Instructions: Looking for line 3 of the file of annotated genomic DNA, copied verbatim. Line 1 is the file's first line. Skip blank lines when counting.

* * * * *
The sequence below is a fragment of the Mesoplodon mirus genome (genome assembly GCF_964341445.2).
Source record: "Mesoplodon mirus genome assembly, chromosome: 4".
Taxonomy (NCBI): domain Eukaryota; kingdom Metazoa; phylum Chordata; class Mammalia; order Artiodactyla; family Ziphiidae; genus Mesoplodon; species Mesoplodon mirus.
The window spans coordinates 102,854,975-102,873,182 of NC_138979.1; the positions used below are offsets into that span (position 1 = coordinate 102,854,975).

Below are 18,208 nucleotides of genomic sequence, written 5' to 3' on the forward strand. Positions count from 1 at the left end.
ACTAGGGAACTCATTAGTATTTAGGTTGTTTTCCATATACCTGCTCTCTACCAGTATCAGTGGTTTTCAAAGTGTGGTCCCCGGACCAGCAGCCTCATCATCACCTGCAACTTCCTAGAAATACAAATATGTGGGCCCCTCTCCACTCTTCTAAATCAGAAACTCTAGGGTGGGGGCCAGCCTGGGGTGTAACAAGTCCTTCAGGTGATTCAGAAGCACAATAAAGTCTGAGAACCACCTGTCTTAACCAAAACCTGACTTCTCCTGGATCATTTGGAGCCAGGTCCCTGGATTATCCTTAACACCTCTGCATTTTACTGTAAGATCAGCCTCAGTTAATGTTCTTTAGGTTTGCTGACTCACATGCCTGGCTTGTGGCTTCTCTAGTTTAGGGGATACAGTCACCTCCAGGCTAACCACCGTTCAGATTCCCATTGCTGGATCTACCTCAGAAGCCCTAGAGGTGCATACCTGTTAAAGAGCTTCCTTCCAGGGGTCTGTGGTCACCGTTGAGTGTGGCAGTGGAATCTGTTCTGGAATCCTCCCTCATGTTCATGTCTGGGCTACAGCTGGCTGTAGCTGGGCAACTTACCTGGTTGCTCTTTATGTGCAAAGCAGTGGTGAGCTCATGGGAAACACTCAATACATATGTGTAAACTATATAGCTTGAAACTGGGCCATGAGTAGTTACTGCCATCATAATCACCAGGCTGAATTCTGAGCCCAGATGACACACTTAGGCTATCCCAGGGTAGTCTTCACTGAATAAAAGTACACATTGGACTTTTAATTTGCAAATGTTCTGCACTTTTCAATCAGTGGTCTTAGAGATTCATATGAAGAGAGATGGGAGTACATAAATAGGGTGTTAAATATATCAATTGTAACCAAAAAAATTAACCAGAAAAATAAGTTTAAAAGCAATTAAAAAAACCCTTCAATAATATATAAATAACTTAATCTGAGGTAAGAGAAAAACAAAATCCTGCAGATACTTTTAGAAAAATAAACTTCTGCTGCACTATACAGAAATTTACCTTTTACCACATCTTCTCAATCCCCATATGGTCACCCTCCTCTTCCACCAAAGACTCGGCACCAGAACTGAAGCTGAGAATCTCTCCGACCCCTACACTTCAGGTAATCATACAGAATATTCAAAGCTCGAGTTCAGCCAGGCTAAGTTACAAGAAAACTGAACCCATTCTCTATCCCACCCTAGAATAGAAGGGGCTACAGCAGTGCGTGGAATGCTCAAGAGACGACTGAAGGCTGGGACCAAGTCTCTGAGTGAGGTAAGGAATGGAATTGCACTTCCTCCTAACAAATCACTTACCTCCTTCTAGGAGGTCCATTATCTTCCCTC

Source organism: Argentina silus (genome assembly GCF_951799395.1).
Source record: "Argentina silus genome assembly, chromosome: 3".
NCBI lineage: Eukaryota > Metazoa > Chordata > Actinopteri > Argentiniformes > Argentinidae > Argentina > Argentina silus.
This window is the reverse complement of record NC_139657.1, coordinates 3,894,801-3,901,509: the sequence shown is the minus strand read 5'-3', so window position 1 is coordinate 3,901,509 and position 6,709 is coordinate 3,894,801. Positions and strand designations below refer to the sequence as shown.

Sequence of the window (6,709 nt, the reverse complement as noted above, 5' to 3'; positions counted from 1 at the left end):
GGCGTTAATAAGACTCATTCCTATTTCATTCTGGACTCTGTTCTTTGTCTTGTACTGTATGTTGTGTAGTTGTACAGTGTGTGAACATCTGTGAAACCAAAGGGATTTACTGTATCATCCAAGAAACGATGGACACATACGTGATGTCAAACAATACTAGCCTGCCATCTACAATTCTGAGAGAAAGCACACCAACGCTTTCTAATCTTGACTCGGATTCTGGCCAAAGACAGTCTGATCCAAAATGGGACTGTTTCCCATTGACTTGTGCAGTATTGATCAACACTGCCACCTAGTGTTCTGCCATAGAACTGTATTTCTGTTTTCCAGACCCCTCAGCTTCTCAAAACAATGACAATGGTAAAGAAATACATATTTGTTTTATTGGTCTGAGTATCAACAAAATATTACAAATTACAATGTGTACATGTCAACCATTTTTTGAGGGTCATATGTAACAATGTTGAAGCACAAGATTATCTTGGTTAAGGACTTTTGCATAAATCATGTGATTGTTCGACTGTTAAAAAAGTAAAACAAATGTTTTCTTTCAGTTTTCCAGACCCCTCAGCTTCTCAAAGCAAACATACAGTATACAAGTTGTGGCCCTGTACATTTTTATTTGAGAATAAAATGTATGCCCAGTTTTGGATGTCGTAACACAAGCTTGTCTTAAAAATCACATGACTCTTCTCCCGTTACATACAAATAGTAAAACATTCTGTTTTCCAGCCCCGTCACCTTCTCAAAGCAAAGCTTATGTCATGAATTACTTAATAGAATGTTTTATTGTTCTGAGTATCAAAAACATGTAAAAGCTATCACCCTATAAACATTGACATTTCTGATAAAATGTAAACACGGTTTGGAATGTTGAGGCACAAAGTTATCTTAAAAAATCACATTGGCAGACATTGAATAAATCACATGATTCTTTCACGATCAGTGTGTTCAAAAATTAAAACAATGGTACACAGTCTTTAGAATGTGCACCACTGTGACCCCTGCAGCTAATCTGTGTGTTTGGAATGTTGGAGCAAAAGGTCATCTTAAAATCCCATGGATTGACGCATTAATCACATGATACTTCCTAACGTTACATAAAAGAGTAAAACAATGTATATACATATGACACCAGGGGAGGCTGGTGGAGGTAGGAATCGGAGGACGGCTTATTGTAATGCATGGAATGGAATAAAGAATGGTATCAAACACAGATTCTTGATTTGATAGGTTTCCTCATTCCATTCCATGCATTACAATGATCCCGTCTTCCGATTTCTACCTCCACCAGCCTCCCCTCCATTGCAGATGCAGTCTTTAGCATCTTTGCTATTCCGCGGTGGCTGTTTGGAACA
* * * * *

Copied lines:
Taxonomy (NCBI): domain Eukaryota; kingdom Metazoa; phylum Chordata; class Mammalia; order Artiodactyla; family Ziphiidae; genus Mesoplodon; species Mesoplodon mirus.